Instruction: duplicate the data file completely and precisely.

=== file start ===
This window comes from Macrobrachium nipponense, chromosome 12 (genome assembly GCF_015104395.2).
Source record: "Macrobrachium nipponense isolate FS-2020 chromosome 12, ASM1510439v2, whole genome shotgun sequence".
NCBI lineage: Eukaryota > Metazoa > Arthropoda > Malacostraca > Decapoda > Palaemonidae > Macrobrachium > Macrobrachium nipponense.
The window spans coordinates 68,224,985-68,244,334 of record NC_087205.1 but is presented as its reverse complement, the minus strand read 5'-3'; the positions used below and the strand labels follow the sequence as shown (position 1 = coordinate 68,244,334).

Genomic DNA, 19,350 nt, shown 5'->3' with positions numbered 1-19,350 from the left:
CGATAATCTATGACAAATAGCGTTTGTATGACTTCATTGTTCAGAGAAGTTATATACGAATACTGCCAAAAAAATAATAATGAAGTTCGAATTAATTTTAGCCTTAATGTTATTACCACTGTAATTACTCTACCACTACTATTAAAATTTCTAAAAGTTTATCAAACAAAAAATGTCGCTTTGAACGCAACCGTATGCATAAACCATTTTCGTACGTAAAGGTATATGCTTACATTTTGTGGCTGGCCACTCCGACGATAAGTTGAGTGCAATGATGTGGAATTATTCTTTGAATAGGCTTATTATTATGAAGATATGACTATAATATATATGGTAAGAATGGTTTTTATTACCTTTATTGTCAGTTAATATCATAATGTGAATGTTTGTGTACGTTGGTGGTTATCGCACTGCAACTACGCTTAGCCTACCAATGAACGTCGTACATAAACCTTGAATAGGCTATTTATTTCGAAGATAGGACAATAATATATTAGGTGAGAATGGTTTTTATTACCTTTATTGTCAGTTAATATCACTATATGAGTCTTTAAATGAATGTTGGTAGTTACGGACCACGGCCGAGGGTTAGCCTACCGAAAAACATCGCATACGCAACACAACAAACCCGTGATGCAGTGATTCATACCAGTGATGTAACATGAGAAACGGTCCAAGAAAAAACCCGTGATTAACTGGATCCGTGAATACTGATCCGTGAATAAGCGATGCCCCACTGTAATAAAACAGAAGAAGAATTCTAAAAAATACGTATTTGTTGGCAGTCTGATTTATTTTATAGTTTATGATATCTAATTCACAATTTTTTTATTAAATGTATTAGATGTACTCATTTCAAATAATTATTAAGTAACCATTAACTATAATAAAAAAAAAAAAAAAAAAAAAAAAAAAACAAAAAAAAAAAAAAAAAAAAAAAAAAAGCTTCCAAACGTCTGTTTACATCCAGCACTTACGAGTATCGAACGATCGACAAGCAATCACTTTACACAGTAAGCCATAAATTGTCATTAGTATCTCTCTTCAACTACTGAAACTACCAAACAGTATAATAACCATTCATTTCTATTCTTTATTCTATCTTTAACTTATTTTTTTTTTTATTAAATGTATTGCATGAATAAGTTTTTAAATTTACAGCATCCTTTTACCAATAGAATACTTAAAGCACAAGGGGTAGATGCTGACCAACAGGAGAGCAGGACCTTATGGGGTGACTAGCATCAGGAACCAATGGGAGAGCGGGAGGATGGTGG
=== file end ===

This window comes from Macrobrachium nipponense, chromosome 12 (genome assembly GCF_015104395.2).
Source record: "Macrobrachium nipponense isolate FS-2020 chromosome 12, ASM1510439v2, whole genome shotgun sequence".
NCBI lineage: Eukaryota > Metazoa > Arthropoda > Malacostraca > Decapoda > Palaemonidae > Macrobrachium > Macrobrachium nipponense.
The window spans coordinates 68,224,985-68,244,334 of record NC_087205.1 but is presented as its reverse complement, the minus strand read 5'-3'; the positions used below and the strand labels follow the sequence as shown (position 1 = coordinate 68,244,334).

Genomic DNA, 19,350 nt, shown 5'->3' with positions numbered 1-19,350 from the left:
CGATAATCTATGACAAATAGCGTTTGTATGACTTCATTGTTCAGAGAAGTTATATACGAATACTGCCAAAAAAATAATAATGAAGTTCGAATTAATTTTAGCCTTAATGTTATTACCACTGTAATTACTCTACCACTACTATTAAAATTTCTAAAAGTTTATCAAACAAAAAATGTCGCTTTGAACGCAACCGTATGCATAAACCATTTTCGTACGTAAAGGTATATGCTTACATTTTGTGGCTGGCCACTCCGACGATAAGTTGAGTGCAATGATGTGGAATTATTCTTTGAATAGGCTTATTATTATGAAGATATGACTATAATATATATGGTAAGAATGGTTTTTATTACCTTTATTGTCAGTTAATATCATAATGTGAATGTTTGTGTACGTTGGTGGTTATCGCACTGCAACTACGCTTAGCCTACCAATGAACGTCGTACATAAACCTTGAATAGGCTATTTATTTCGAAGATAGGACAATAATATATTAGGTGAGAATGGTTTTTATTACCTTTATTGTCAGTTAATATCACTATATGAGTCTTTAAATGAATGTTGGTAGTTACGGACCACGGCCGAGGGTTAGCCTACCGAAAAACATCGCATACGCAACACAACAAACCCGTGATGCAGTGATTCATACCAGTGATGTAACATGAGAAACGGTCCAAGAAAAAACCCGTGATTAACTGGATCCGTGAATACTGATCCGTGAATAAGCGATGCCCCACTGTAATAAAACAGAAGAAGAATTCTAAAAAATACGTATTTGTTGGCAGTCTGATTTATTTTATAGTTTATGATATCTAATTCACAATTTTTTTATTAAATGTATTAGATGTACTCATTTCAAATAATTATTAAGTAACCATTAACTATAATAAAAAAAAAAAAAAAAAAAAAAAAAAAACAAAAAAAAAAAAAAAAAAAAAAAAAAAGCTTCCAAACGTCTGTTTACATCCAGCACTTACGAGTATCGAACGATCGACAAGCAATCACTTTACACAGTAAGCCATAAATTGTCATTAGTATCTCTCTTCAACTACTGAAACTACCAAACAGTATAATAACCATTCATTTCTATTCTTTATTCTATCTTTAACTTATTTTTTTTTTTATTAAATGTATTGCATGAATAAGTTTTTAAATTTACAGCATCCTTTTACCAATAGAATACTTAAAGCACAAGGGGTAGATGCTGACCAACAGGAGAGCAGGACCTTATGGGGTGACTAGCATCAGGAACCAATGGGAGAGCGGGAGGATGGTGG